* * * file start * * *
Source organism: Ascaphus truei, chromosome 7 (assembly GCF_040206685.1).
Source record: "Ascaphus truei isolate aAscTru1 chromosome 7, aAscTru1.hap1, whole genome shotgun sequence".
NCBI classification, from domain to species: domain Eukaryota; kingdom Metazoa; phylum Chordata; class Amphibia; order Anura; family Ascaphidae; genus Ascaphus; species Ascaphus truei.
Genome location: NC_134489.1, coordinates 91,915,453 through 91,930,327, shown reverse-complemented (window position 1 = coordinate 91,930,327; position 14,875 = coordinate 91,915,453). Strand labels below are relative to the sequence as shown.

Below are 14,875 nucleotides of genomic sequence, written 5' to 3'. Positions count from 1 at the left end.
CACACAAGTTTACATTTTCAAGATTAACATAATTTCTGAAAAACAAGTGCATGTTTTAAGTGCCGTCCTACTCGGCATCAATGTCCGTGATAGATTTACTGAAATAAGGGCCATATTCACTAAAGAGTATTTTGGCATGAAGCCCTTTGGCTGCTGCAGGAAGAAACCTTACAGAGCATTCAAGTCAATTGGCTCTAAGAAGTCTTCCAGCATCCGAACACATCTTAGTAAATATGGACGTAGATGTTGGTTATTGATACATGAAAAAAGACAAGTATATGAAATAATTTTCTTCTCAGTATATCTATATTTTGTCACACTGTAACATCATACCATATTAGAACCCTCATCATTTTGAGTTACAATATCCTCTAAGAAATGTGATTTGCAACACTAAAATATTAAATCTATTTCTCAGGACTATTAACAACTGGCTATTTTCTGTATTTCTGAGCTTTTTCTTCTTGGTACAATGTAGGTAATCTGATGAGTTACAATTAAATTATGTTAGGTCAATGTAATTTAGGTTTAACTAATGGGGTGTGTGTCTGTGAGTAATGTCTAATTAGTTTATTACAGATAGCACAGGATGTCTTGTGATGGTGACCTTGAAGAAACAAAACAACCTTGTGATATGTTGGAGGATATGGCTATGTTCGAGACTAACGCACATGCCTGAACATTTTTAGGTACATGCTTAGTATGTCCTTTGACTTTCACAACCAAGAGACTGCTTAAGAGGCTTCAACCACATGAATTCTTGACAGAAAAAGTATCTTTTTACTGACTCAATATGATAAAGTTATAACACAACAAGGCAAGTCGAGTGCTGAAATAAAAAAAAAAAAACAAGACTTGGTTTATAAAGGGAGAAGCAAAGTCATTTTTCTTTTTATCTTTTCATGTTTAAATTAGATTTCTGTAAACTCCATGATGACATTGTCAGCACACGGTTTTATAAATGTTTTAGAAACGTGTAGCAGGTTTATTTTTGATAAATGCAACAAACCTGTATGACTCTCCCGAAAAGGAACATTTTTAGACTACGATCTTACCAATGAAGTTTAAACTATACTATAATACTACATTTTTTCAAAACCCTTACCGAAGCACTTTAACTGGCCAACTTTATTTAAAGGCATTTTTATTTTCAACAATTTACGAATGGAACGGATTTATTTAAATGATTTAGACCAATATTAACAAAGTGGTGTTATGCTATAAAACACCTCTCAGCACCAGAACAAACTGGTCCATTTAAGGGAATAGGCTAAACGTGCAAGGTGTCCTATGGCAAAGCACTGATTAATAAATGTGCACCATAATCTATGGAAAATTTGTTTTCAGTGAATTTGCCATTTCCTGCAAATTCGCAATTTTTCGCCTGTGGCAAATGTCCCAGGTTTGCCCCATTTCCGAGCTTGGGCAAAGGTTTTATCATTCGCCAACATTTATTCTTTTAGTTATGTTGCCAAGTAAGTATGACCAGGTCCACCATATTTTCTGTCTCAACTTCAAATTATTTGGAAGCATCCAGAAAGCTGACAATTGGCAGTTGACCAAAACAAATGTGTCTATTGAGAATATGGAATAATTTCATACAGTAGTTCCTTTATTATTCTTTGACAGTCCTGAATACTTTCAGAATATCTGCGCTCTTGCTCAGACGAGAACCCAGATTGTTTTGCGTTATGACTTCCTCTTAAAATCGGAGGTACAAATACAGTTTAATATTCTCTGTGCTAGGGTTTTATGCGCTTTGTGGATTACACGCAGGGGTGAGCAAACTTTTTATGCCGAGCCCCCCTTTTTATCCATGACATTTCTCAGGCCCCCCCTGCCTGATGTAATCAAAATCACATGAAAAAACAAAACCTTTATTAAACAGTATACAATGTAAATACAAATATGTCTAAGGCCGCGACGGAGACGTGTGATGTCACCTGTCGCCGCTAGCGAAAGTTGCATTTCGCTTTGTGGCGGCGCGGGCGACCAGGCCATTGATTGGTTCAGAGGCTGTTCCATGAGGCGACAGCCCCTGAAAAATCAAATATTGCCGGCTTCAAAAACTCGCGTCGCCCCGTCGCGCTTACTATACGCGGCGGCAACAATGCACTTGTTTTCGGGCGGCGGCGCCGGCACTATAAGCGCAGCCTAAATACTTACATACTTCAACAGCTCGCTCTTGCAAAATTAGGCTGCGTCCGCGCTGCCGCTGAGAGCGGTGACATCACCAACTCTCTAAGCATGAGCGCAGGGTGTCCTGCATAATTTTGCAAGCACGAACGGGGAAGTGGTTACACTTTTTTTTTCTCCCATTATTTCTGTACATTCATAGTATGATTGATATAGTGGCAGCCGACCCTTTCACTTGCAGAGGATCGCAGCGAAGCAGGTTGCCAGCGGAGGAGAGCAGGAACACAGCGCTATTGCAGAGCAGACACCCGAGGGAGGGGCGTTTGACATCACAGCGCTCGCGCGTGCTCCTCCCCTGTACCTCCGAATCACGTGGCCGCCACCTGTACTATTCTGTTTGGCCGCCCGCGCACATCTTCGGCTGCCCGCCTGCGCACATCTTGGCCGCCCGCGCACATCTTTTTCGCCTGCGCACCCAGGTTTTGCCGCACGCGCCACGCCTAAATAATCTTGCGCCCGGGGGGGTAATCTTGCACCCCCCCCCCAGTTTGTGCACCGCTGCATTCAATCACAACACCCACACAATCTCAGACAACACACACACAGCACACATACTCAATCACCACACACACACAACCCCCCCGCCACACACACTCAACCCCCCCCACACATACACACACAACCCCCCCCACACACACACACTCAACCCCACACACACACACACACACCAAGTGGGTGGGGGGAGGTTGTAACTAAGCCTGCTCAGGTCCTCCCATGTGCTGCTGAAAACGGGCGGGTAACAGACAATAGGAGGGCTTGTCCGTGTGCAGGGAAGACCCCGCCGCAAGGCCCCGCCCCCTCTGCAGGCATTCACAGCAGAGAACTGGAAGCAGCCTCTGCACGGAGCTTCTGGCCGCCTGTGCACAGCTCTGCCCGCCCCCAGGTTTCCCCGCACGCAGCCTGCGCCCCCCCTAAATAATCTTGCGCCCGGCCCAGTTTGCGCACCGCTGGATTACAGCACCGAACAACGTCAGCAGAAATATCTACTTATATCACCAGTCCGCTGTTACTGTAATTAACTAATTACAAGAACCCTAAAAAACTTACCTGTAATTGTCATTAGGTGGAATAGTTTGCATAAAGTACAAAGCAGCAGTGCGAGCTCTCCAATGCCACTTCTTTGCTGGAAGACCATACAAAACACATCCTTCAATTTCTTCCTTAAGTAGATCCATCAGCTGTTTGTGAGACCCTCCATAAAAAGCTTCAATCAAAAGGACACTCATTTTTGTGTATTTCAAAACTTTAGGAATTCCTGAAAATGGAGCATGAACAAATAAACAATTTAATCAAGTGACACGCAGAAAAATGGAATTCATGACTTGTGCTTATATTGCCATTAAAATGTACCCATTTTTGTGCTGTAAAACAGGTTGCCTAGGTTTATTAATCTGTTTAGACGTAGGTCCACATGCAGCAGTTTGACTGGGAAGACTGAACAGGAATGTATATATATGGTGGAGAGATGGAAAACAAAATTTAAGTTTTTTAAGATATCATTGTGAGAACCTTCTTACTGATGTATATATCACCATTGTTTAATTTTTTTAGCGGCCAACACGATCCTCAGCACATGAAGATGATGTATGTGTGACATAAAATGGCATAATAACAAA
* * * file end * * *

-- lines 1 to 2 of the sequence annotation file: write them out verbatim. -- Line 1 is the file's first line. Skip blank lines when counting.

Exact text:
Source organism: Ascaphus truei, chromosome 7 (assembly GCF_040206685.1).
Source record: "Ascaphus truei isolate aAscTru1 chromosome 7, aAscTru1.hap1, whole genome shotgun sequence".